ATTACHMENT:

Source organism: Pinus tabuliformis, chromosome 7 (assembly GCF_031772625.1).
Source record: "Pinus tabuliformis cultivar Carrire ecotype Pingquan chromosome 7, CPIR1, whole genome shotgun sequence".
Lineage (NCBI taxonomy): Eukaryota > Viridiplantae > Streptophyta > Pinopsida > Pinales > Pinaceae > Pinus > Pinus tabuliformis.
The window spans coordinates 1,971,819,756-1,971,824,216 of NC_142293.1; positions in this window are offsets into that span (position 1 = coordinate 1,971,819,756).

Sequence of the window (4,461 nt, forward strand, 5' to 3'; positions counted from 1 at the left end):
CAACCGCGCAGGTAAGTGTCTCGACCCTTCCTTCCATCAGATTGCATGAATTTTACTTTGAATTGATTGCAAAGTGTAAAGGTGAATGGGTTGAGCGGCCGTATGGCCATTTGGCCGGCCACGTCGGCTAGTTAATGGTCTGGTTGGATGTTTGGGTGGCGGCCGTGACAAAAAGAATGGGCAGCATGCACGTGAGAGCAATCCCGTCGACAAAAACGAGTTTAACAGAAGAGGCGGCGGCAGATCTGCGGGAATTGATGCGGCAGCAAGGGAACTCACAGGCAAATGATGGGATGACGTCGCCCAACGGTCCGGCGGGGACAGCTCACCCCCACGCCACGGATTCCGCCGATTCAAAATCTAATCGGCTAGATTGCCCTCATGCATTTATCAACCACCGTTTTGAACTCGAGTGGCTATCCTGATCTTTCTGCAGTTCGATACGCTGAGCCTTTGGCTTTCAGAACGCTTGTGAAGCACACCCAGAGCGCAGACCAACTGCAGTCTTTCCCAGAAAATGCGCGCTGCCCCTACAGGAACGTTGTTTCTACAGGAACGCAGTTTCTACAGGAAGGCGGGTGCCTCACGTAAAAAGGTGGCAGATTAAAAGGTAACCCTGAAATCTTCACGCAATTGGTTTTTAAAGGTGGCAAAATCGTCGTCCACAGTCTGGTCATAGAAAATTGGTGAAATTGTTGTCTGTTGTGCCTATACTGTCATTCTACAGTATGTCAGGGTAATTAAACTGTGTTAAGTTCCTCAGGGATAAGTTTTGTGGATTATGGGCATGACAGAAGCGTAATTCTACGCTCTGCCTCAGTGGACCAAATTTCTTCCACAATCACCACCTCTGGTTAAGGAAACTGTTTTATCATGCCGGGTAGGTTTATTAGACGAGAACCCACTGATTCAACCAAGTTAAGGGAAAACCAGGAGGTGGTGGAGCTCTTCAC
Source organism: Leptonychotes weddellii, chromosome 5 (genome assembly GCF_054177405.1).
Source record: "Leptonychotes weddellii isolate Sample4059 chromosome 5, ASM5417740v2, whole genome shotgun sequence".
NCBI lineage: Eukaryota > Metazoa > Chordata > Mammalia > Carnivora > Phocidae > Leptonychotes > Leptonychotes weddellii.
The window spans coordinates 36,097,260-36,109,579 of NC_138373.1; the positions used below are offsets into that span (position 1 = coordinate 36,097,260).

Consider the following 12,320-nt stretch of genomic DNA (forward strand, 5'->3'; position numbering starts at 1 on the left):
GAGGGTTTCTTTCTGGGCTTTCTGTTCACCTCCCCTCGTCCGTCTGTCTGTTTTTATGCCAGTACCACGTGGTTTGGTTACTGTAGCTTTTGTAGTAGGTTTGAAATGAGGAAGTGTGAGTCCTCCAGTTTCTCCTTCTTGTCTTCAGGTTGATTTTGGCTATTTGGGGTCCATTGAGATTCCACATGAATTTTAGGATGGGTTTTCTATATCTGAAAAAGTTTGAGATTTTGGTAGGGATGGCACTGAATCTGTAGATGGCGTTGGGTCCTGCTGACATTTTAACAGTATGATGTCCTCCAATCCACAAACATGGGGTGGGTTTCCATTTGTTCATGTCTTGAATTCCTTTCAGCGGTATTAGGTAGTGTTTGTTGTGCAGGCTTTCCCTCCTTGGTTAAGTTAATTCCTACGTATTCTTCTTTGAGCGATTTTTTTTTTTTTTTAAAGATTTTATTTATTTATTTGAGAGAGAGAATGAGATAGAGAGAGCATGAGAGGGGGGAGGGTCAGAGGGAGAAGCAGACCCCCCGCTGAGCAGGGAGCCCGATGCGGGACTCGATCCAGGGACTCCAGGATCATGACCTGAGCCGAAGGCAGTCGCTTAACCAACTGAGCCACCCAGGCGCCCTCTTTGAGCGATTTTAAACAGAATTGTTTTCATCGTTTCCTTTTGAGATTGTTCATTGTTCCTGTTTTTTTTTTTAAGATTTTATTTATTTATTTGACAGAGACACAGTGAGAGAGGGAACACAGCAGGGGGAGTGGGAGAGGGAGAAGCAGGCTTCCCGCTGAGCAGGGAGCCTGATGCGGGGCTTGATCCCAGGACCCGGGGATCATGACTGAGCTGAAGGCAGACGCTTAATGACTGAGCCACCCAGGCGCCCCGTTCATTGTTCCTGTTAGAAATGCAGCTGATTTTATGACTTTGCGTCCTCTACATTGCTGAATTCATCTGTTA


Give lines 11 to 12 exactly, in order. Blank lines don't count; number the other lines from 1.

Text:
Consider the following 12,320-nt stretch of genomic DNA (forward strand, 5'->3'; position numbering starts at 1 on the left):
GAGGGTTTCTTTCTGGGCTTTCTGTTCACCTCCCCTCGTCCGTCTGTCTGTTTTTATGCCAGTACCACGTGGTTTGGTTACTGTAGCTTTTGTAGTAGGTTTGAAATGAGGAAGTGTGAGTCCTCCAGTTTCTCCTTCTTGTCTTCAGGTTGATTTTGGCTATTTGGGGTCCATTGAGATTCCACATGAATTTTAGGATGGGTTTTCTATATCTGAAAAAGTTTGAGATTTTGGTAGGGATGGCACTGAATCTGTAGATGGCGTTGGGTCCTGCTGACATTTTAACAGTATGATGTCCTCCAATCCACAAACATGGGGTGGGTTTCCATTTGTTCATGTCTTGAATTCCTTTCAGCGGTATTAGGTAGTGTTTGTTGTGCAGGCTTTCCCTCCTTGGTTAAGTTAATTCCTACGTATTCTTCTTTGAGCGATTTTTTTTTTTTTTTAAAGATTTTATTTATTTATTTGAGAGAGAGAATGAGATAGAGAGAGCATGAGAGGGGGGAGGGTCAGAGGGAGAAGCAGACCCCCCGCTGAGCAGGGAGCCCGATGCGGGACTCGATCCAGGGACTCCAGGATCATGACCTGAGCCGAAGGCAGTCGCTTAACCAACTGAGCCACCCAGGCGCCCTCTTTGAGCGATTTTAAACAGAATTGTTTTCATCGTTTCCTTTTGAGATTGTTCATTGTTCCTGTTTTTTTTTTTAAGATTTTATTTATTTATTTGACAGAGACACAGTGAGAGAGGGAACACAGCAGGGGGAGTGGGAGAGGGAGAAGCAGGCTTCCCGCTGAGCAGGGAGCCTGATGCGGGGCTTGATCCCAGGACCCGGGGATCATGACTGAGCTGAAGGCAGACGCTTAATGACTGAGCCACCCAGGCGCCCCGTTCATTGTTCCTGTTAGAAATGCAGCTGATTTTATGACTTTGCGTCCTCTACATTGCTGAATTCATCTGTTA